The University at Buffalo maintained its standing among the top 100 universities in the country in the eyes of U.S. News & World Report, the magazine that launched the higher education rankings craze more than 30 years ago.
The 2017 edition of the magazine’s annual survey of “America’s Best Colleges” hits newsstands Tuesday and lists UB at No. 99, the same position as last year. Princeton held onto the top spot, followed by Harvard at No. 2 and the University of Chicago and Yale University tied at No. 3. Columbia University was the highest-rated school in New York at No. 5.
UB officials said they are glad to see the university’s innovations in teaching and research acknowledged at a national level. They also noted that UB’s standing among public universities improved from No. 45 in 2016 to No. 43 in 2017.
“We are very pleased that our distinctive programs and commitment to excellence continue to be recognized by students, families and our broader community,” Charles F. Zukoski, provost and executive vice president for academic affairs, said in a statement.
Two other State University of New York universities were ranked higher than UB. Binghamton University rose three spots to No. 86 and Stony Brook fell seven spots to No. 96.
Also ranked at No. 99 with UB were the SUNY College of Environmental Science and Forestry, Auburn University and Loyola University Chicago.
UB’s undergraduate programs in engineering and business also received rankings. Engineering was No. 63 in the nation, same as last year, while business improved three spots to No. 77.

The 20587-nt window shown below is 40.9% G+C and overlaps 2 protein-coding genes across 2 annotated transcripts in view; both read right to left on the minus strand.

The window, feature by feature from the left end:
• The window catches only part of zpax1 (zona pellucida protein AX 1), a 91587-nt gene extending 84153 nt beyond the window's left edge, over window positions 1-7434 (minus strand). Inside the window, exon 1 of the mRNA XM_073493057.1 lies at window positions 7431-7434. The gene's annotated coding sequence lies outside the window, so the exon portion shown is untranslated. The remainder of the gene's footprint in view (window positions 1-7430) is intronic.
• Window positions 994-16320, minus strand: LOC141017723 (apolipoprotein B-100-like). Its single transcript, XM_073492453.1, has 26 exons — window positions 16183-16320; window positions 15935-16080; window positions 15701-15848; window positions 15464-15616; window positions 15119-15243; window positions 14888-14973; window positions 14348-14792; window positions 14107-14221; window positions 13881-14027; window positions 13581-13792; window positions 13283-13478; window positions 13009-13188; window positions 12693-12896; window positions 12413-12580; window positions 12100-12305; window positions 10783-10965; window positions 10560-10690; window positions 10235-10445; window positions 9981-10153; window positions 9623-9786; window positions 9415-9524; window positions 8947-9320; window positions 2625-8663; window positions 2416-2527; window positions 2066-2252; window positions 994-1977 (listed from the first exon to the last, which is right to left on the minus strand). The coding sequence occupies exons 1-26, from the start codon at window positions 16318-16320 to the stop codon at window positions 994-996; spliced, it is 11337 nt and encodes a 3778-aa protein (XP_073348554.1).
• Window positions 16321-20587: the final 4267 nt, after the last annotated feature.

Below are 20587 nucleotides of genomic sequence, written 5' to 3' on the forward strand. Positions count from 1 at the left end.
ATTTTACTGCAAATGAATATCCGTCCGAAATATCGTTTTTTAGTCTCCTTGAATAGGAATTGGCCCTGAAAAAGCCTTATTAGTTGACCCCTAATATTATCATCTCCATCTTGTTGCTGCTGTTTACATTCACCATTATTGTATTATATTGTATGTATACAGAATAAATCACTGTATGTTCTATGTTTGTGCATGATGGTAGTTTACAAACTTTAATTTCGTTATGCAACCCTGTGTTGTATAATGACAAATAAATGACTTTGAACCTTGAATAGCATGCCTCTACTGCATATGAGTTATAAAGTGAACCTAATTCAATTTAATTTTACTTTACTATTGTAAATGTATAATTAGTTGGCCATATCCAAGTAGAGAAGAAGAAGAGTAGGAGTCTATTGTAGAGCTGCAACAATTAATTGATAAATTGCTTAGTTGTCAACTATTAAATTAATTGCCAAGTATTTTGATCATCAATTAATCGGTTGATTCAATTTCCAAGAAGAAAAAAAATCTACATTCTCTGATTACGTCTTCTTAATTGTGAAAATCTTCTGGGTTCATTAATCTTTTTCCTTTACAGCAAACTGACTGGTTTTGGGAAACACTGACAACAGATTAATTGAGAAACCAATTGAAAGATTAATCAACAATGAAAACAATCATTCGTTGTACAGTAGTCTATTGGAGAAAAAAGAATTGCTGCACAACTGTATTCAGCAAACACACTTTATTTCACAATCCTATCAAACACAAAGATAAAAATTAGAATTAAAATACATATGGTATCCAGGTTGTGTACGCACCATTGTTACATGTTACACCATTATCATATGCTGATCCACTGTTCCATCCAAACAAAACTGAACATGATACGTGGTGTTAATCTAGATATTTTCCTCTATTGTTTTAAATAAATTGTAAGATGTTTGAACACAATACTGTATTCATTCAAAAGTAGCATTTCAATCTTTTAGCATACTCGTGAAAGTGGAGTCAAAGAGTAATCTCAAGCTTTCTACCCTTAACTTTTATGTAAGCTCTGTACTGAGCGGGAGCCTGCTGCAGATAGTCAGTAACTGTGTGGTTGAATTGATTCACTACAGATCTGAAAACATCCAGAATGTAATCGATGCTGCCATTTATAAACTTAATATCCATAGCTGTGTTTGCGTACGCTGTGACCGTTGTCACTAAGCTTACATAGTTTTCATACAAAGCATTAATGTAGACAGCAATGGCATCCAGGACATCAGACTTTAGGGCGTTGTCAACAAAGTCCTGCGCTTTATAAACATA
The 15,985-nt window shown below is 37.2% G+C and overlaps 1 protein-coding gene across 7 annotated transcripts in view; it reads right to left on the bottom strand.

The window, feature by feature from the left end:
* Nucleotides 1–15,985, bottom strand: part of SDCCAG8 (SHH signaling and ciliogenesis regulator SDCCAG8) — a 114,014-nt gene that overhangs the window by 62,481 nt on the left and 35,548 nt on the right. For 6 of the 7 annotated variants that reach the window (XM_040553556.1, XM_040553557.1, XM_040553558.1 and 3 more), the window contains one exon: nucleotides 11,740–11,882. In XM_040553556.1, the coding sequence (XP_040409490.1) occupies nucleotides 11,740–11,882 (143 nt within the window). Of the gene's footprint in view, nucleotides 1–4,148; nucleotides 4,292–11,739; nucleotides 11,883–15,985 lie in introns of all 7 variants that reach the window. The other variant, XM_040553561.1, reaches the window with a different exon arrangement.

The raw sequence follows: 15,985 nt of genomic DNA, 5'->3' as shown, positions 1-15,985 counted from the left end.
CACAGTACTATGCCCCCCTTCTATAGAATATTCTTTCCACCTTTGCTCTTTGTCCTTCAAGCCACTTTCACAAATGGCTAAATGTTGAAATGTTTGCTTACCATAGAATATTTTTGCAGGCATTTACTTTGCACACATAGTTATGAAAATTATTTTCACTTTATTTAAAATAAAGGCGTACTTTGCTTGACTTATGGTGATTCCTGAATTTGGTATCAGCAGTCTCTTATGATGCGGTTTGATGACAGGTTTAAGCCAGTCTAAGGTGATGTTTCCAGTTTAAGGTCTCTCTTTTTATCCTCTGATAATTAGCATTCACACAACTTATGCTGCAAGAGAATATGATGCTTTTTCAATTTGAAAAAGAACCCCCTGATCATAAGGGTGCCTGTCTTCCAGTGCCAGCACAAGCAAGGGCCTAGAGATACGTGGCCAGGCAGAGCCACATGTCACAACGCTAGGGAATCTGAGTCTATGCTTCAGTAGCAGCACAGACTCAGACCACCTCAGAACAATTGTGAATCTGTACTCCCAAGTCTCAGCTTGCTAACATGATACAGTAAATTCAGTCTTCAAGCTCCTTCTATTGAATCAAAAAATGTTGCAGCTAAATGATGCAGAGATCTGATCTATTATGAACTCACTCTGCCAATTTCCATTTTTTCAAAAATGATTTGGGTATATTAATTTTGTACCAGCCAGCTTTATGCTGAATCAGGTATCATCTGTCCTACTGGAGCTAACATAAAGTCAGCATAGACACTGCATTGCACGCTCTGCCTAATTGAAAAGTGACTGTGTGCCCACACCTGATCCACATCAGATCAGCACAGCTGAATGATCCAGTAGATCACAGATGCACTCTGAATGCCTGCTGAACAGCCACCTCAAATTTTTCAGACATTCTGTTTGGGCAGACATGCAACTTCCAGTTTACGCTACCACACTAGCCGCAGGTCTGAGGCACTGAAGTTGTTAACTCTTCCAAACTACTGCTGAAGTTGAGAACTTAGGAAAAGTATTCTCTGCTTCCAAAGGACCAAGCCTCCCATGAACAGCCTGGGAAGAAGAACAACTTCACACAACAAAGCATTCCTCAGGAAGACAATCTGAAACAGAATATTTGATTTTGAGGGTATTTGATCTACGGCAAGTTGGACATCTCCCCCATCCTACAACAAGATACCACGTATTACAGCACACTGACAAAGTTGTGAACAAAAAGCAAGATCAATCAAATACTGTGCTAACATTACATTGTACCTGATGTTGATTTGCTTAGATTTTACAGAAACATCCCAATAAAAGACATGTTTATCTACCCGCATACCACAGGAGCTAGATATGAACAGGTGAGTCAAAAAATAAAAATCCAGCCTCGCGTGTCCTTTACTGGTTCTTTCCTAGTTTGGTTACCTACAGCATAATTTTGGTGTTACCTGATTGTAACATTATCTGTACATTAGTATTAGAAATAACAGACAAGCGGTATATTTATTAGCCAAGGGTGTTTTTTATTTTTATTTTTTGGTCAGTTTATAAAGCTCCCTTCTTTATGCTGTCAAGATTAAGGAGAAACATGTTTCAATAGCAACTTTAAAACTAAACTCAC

“Innovations like our undergraduate learning and community center and our undergraduate honors program are going a long way to enhance the quality of our student experience and our global reputation,” Paul Tesluk, dean of the School of Management, said in a statement. “It’s always nice to see these efforts reflected in the rankings.”
The magazine examined 1,620 colleges and universities across the country and assigned rankings to 1,374 schools. It weighed factors such as graduation and retention rates, class sizes, admissions test scores and per-student spending on instruction, research and student services. It also asked high school guidance counselors and administrators of peer schools to rate schools’ academic programs.
U.S. News & World Report debuted its rankings more than 30 years ago. College administrators have long criticized the rankings for rewarding the wealthiest and most selective schools, while failing to measure an institution’s actual effectiveness. Yet, because of the continuing popularity of the rankings and a raft of others in its wake, many schools also try to take advantage of the positive exposure of a high ranking on their websites and in marketing materials.
U.S. News & World Report separately rated comprehensive colleges and universities by region of the country.
In the North, Providence College came in at No. 1 out of 187 schools, while two New York schools were in the top 10: Ithaca College at No. 6 and Marist College at No. 9. SUNY Geneseo was the highest-ranking Western New York school at No. 14, the same as last year. Geneseo also was recognized as one of two schools in the North for its commitment to teaching undergraduate students.
Other Western New York institutions were also ranked:
• Canisius College, No. 23, up 11 spots from last year;
• St. Bonaventure University, No. 27, down three;
• Niagara University, No. 44, up four;
• SUNY Fredonia, No. 61, up five; and,
• SUNY Buffalo State, No. 110, up 12.
Alfred University, which historically had been included among comprehensive colleges and universities in the North region, was moved this year into the category of “Best National Liberal Arts Colleges,” where it ranked No. 157 out of 239 schools nationwide. Williams College in Massachusetts received the No. 1 ranking in the national liberal arts category, which also included Houghton College in Allegany County at No. 144.